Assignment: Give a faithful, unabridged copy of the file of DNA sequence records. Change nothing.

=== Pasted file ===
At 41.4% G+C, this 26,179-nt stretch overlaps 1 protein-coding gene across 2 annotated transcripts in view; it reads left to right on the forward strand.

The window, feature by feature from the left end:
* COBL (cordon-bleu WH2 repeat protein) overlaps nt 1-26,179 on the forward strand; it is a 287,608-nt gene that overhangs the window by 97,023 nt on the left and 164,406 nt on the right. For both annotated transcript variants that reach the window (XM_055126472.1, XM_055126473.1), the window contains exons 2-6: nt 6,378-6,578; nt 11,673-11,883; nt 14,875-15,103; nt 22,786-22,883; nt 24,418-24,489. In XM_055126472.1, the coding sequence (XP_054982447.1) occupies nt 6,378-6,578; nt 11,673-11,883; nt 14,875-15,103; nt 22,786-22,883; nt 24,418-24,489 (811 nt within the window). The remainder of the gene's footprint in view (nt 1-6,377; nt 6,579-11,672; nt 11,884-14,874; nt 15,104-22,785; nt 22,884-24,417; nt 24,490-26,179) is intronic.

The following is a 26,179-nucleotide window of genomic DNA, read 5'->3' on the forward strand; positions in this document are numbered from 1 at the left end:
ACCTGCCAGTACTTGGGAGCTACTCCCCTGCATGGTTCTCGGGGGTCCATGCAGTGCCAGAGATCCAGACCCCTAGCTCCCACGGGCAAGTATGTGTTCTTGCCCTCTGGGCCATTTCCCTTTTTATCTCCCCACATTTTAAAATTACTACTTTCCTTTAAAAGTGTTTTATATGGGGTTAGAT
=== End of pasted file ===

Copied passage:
At 41.4% G+C, this 26,179-nt stretch overlaps 1 protein-coding gene across 2 annotated transcripts in view; it reads left to right on the forward strand.

The window, feature by feature from the left end:
* COBL (cordon-bleu WH2 repeat protein) overlaps nt 1-26,179 on the forward strand; it is a 287,608-nt gene that overhangs the window by 97,023 nt on the left and 164,406 nt on the right. For both annotated transcript variants that reach the window (XM_055126472.1, XM_055126473.1), the window contains exons 2-6: nt 6,378-6,578; nt 11,673-11,883; nt 14,875-15,103; nt 22,786-22,883; nt 24,418-24,489. In XM_055126472.1, the coding sequence (XP_054982447.1) occupies nt 6,378-6,578; nt 11,673-11,883; nt 14,875-15,103; nt 22,786-22,883; nt 24,418-24,489 (811 nt within the window). The remainder of the gene's footprint in view (nt 1-6,377; nt 6,579-11,672; nt 11,884-14,874; nt 15,104-22,785; nt 22,884-24,417; nt 24,490-26,179) is intronic.

The following is a 26,179-nucleotide window of genomic DNA, read 5'->3' on the forward strand; positions in this document are numbered from 1 at the left end:
ACCTGCCAGTACTTGGGAGCTACTCCCCTGCATGGTTCTCGGGGGTCCATGCAGTGCCAGAGATCCAGACCCCTAGCTCCCACGGGCAAGTATGTGTTCTTGCCCTCTGGGCCATTTCCCTTTTTATCTCCCCACATTTTAAAATTACTACTTTCCTTTAAAAGTGTTTTATATGGGGTTAGAT